Liefeld Expands Armageddon in "Jada"

To say that Rob Liefeld's biblical prophecy-inspired, apocalyptic action epic "Armageddon Now!" took comics readers by surprise is a bit of an understatement. Known for a cartooning style that celebrates the exaggerated and extreme elements of superheroes, a mixed-media military graphic novel series backed up by the prophecy research of Christian preacher and scholar Phil Hotsenpiller didn't exactly seem a natural move for Liefeld. However, with one volume in the planned multi-graphic novel epic now on shelves, doubters have seen how serious Liefeld (whose rough pencils on the book are finished in digital paints by artists Marat Mychaels and Mike Capprotti) takes the concept.

For curious parties interested in seeing the results, Image Comics releases "Armageddon Now: Jada" this May - a one-shot prequel telling the origin of the graphic novel's antagonistic spy.

"This is a prequel, showing Jada's early assignments in the espionage business, which have direct connections and ramifications on the ongoing series. It definitely links Book one and Book two which is out in July," Liefeld told CBR News. "Jada is a complex character that wears many faces and, as you'll see, she's a fast study in the espionage game but by the time we get to 'Armageddon: The Beast,' the second series that starts this summer, you'll see that it's beginning to wear on her. Jada as a spy, is a completely self-serving character, she's only interested in benefitting her own interests at the expense of all else. Her relationship with our series protagonist, Corbin, definitely throws a wrench in the works for both of them."

The moral grey area of Jada's character provides a hook not typically seen in biblically inspired fiction, but more traditional elements of the apocalypse work their way into the "Armageddon Now!" concept as well, each with their own unique focus. "Well, one of the more prominent aspects of the 'End Times' prophecies is the Mark of the Beast, a numerical system that will determine the economic landscape. That technology as well as other advance tech are hot items in the world Jada is trading in," Liefield explained, adding that allusions to the character's unique blood type found on the "Armageddon Now!" website also play a role in the spy's past and future.

"Her blood is significant in the grand scheme, as are other genetic aspects and technology I alluded to earlier. How will the Anti-Christ, the Beast, raise an army of millions, how will he perform some of the technological miracles that are spoken of in prophecy? Those are some of the issues we are tackling throughout this story as well as the second series."

With so much of the bigger goals for the long-term project focused on those big ideas and epic plotting, Liefeld felt that fans would want outlets into the stories aside from the annual, book formatted novels. "It occurred to us as we were wrapping up the first graphic novel, that we should use one-shots and mini-series in order to expand selected characters such as Jada who has more story in her than we had room in the first OGN to share. These are our 'Expanded Universe' stories that can be enjoyed on their own as well as to enhance the larger story," he said, noting that the plot for the upcoming one-shot involved Jada protecting a unique infant. "Oh, boy, you'll have to find out when the book ships. There is humor and danger as Jada has to protect this very special child. But it is definitely not a Christ-child, it's not that obvious."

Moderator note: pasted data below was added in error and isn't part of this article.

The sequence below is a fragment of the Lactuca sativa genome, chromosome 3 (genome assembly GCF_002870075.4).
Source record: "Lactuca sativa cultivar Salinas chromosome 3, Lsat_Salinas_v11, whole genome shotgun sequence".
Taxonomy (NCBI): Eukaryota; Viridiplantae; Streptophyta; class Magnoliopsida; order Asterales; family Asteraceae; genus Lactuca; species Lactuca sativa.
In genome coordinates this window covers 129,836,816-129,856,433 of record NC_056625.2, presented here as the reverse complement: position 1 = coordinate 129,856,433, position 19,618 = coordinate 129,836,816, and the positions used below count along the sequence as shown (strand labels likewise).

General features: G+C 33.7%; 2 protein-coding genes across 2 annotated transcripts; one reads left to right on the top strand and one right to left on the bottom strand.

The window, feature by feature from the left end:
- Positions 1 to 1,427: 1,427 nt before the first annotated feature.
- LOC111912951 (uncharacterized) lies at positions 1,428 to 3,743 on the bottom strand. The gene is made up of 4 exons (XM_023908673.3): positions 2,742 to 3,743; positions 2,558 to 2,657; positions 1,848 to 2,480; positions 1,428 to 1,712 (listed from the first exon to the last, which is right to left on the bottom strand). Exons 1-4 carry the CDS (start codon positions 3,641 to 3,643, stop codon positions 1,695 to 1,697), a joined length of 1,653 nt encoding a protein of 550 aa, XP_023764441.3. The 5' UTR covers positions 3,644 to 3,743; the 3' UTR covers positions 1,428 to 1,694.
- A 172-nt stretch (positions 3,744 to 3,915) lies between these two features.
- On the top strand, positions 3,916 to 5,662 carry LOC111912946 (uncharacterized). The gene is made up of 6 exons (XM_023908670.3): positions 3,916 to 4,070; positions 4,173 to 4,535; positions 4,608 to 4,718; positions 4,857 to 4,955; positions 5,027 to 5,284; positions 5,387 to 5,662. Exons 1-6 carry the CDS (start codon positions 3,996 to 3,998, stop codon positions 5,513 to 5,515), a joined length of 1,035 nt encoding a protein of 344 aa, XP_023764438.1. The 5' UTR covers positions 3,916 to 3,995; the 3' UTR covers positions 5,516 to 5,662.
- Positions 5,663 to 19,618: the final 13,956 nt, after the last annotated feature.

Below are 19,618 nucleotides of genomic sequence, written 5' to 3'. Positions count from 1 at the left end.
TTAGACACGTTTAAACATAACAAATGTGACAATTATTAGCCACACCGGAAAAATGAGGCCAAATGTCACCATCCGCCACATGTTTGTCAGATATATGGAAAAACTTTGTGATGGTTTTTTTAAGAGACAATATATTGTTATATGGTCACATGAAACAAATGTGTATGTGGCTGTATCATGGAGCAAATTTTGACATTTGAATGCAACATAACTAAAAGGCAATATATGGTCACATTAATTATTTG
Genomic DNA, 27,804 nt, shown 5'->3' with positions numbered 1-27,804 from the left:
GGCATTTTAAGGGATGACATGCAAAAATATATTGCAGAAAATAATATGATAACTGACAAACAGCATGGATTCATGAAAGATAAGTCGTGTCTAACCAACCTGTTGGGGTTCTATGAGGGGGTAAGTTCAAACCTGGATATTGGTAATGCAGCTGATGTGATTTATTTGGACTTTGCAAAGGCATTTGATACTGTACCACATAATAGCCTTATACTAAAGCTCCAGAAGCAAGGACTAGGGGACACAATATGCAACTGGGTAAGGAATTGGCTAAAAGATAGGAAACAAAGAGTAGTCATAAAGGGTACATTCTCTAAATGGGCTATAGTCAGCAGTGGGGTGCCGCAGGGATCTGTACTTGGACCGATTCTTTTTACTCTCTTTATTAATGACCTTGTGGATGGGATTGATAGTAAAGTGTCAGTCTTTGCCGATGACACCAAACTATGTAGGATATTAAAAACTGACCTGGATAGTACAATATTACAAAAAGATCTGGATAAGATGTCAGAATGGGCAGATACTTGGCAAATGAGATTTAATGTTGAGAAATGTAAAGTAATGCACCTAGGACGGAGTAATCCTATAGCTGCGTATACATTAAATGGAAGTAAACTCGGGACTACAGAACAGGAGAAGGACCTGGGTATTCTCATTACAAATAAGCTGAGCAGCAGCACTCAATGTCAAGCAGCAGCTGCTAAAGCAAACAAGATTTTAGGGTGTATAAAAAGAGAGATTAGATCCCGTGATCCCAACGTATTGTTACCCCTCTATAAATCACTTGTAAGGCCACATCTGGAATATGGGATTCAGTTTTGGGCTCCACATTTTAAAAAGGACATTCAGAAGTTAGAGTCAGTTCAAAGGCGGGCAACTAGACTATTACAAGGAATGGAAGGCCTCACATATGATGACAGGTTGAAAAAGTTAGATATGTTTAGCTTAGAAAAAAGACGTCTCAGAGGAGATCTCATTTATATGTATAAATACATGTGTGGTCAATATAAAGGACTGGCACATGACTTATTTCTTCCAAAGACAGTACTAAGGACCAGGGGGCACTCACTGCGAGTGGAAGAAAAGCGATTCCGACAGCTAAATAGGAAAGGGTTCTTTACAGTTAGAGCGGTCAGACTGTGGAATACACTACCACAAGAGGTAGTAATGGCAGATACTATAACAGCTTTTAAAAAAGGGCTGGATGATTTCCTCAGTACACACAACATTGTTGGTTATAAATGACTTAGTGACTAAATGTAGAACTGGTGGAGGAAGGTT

And while the artist isn't contributing as tight of pencils as he did on the graphic novel, the work laid down by Mychaels and Capprotti carry the distinctive style of the project as a whole. "The creative process is really rolling, Marat and I approach the page knowing that Mike can handle anything we throw at him so we have a great time with the sequentials as well as the actual drawing," Liefeld explained. "Mike enhances everything, he is an amazing talent. He keeps us all interested. But we approach the page just trying to create the most exciting imagery and story-telling possible. For the one shot, there is a more traditional story-telling approach rather than the 'spreads' that are the staple of the main books."

Of course, Liefeld keeps busy these days, and the artist's contributions for 2009 are ramping up to overwhelm recent output by a large margin -- including work with Robert Kirkman on a revival of Marvel's "Killraven" and a wave of new Image books including issues of his signature "Youngblood" with Joe Casey and the one-shot "Smash" with Jeph Loeb.

"I'm jumping all around," Liefeld agreed. "I've drawn three of five issues of 'Killraven,' Robert handed in the last two issues in the fall, which coincided with him completing his contract with Marvel. With 'Killraven,' we're getting them all finished before soliciting them, or at least getting out way in front of the deadline. 'Youngblood,' 'Killraven,' 'Smash' and 'Armageddon' are drawn on different days of the week. It's a whole lot of drawing, but I prefer it that way. I'm easily distracted."

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